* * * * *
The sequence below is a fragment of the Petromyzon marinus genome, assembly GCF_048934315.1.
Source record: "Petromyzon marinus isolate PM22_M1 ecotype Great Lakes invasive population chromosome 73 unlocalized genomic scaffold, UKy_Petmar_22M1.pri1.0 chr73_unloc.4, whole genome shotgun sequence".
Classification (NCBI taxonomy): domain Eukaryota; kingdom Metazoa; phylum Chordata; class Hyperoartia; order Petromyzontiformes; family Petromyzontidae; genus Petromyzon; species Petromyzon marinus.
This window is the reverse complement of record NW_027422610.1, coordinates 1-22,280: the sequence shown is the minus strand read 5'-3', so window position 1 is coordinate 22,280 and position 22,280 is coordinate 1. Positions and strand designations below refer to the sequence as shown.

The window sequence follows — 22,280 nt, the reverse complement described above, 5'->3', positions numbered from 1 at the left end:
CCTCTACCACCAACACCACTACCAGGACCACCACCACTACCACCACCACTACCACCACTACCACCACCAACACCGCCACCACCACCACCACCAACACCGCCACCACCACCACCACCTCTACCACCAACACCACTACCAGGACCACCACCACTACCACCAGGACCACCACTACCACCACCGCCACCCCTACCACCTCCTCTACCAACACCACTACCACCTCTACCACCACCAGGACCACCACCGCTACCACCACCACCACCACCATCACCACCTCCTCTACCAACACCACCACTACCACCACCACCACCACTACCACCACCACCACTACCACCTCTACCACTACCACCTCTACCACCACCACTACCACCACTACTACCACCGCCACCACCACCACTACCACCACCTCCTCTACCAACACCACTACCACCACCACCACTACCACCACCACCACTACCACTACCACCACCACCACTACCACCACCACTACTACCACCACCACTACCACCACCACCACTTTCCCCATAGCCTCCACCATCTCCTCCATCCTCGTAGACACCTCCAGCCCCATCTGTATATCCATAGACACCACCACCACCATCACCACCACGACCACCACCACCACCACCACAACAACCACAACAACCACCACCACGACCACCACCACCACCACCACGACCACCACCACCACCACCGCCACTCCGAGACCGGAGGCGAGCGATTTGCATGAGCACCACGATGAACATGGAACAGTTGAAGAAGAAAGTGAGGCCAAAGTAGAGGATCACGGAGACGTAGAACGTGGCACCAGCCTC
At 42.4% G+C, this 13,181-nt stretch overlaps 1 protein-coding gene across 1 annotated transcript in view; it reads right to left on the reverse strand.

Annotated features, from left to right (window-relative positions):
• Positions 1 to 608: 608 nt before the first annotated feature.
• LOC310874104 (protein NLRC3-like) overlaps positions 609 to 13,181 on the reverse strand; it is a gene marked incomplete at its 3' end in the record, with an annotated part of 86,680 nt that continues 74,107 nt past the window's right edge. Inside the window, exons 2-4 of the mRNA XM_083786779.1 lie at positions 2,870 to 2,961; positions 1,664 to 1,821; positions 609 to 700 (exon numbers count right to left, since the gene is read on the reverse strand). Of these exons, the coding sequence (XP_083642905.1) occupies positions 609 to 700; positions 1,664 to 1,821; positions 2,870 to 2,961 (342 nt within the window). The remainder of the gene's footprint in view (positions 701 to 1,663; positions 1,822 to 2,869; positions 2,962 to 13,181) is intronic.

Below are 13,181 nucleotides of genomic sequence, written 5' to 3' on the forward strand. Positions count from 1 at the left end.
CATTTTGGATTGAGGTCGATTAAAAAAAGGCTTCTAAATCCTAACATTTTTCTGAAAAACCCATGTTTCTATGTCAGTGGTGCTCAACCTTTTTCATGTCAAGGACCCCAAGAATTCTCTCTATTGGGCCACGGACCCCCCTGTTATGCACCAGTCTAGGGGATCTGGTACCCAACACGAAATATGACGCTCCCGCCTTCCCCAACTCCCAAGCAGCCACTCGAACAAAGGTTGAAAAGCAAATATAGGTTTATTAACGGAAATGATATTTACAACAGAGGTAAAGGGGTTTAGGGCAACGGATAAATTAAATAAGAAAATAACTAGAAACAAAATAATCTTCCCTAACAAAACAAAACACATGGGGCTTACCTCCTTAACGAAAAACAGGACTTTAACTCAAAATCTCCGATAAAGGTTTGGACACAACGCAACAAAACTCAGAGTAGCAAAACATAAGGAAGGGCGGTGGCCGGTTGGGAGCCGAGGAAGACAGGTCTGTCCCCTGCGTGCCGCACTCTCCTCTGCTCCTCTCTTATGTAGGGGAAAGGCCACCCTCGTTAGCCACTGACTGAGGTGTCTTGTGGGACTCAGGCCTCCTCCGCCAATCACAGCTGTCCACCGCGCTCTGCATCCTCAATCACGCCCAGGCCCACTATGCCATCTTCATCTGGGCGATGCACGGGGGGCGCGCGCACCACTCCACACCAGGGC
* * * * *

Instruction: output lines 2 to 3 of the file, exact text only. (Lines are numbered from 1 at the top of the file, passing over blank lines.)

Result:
Source record: "Petromyzon marinus isolate PM22_M1 ecotype Great Lakes invasive population chromosome 73 unlocalized genomic scaffold, UKy_Petmar_22M1.pri1.0 chr73_unloc.4, whole genome shotgun sequence".
Classification (NCBI taxonomy): domain Eukaryota; kingdom Metazoa; phylum Chordata; class Hyperoartia; order Petromyzontiformes; family Petromyzontidae; genus Petromyzon; species Petromyzon marinus.